Minnesota couples who are getting a divorce might need a document known as a Qualified Domestic Relations Order if they are dividing a retirement account. A retirement account is generally divided equitably, but this may not be 50/50. A judge may decide that a different type of division is more equitable.
Division of retirement accounts and other assets will proceed differently depending on individual circumstances. If the couple has a prenuptial agreement, it will have the terms of the property division spelled out, although either individual might challenge the prenup. If the couple decides to try to avoid litigation and negotiate the terms of division, the outcome might be different than if a judge makes those decisions. Couples who are negotiating might keep in mind that the higher-earning spouse may be able to rebuild an account more quickly, so this could be one reason for the other to take a slightly larger share.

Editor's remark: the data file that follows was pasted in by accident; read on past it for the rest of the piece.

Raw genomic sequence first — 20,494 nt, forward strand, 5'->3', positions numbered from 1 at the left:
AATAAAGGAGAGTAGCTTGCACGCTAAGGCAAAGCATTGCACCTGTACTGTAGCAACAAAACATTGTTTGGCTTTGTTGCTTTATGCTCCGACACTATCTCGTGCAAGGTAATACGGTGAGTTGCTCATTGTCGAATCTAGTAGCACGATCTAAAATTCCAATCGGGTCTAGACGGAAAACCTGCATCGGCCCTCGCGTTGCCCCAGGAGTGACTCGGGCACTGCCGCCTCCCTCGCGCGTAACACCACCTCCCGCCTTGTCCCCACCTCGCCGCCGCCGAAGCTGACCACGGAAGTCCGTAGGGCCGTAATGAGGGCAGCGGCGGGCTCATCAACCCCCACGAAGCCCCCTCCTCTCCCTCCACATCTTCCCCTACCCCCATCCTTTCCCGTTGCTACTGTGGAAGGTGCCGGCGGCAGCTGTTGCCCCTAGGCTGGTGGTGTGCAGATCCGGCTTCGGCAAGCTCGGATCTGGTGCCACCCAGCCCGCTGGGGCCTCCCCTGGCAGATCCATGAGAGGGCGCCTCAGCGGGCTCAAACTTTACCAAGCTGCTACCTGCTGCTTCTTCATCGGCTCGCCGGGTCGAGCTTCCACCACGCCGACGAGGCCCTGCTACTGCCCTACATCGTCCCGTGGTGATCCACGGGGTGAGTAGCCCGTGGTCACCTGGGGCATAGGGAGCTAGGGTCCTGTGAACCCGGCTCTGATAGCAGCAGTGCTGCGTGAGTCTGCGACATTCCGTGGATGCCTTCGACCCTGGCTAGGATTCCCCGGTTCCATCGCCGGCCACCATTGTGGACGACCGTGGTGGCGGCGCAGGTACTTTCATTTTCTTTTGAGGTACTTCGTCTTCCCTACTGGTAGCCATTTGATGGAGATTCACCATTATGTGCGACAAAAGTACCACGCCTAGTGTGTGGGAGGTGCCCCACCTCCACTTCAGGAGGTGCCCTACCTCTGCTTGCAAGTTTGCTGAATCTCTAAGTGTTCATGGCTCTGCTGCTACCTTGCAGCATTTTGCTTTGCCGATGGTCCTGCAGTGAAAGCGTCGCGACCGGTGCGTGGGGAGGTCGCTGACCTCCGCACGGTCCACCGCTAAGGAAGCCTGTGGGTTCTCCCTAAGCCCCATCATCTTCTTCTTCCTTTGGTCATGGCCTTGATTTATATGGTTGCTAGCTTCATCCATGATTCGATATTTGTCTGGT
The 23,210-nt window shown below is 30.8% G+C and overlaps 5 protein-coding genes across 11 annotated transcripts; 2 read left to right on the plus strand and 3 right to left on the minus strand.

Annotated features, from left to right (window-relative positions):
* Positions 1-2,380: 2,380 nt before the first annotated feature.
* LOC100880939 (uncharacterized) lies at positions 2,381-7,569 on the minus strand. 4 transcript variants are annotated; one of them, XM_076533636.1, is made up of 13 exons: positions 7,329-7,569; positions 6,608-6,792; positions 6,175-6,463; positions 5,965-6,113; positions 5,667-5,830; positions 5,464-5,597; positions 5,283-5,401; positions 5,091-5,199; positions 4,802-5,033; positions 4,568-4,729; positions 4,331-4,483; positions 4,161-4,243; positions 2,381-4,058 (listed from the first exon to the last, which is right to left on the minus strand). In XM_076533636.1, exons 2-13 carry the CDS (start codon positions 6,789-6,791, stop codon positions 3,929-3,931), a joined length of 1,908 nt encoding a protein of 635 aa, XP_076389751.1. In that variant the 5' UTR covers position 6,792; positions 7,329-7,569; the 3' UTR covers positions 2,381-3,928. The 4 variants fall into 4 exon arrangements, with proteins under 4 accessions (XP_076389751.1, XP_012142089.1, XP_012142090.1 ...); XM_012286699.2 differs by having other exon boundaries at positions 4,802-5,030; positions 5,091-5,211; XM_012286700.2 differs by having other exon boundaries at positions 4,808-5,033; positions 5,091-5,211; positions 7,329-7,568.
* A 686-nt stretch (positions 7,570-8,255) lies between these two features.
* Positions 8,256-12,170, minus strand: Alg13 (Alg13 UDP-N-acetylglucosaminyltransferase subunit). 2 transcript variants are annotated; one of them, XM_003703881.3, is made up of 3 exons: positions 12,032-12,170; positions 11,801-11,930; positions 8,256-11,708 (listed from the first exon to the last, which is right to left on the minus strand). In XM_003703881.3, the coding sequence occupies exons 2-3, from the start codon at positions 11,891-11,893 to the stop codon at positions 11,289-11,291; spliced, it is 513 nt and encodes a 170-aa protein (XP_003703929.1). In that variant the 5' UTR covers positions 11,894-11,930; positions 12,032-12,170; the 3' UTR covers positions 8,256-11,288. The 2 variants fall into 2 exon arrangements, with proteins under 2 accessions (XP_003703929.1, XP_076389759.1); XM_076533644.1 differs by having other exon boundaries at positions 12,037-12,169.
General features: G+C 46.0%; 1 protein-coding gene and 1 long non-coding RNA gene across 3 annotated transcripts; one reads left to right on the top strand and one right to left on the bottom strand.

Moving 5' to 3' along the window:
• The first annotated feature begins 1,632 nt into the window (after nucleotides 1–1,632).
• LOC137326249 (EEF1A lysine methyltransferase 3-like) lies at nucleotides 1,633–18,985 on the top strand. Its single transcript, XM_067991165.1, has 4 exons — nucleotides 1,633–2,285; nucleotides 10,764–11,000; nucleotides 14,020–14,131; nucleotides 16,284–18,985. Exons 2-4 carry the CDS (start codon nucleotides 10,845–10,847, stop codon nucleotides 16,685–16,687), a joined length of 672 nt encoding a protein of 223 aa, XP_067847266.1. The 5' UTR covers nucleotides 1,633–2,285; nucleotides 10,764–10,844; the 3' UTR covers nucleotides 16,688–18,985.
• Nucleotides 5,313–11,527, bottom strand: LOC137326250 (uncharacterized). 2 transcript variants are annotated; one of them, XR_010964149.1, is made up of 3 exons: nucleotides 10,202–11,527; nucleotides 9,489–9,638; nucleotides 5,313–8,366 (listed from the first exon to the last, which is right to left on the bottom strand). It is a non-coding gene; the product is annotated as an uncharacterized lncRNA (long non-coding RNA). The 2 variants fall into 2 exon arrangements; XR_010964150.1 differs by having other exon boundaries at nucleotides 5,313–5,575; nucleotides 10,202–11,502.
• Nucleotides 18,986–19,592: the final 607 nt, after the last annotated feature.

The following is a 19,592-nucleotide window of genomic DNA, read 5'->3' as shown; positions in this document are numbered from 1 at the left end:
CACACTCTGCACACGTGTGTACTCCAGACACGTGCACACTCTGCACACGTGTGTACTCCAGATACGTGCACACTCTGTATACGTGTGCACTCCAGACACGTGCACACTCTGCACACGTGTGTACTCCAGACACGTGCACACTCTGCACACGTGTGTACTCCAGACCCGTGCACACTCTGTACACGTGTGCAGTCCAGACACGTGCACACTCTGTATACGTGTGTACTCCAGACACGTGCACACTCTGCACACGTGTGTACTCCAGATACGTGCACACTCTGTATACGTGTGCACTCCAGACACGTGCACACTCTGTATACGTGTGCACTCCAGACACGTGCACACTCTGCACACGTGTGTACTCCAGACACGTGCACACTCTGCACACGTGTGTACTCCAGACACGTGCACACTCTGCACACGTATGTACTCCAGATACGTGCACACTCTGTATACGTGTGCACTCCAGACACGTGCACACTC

From a split of $1.1 million, an individual might set aside $100,000 to cover costs and still be left with $1 million that can be rolled into another account. An individual who takes an entire retirement account in lieu of a house that has been paid off may not be getting the better deal even if the retirement account is worth more. For example, if the individual wants to take distributions from the 401(k) before they are 59 1/2, it is necessary to pay a penalty and tax.
This division and the QDRO are complex and can be costly in terms of fees and taxes. For this reason, an attorney might recommend a certified divorce financial analyst to assist in understanding the costs associated with the QDRO and the best approach to dividing the retirement account.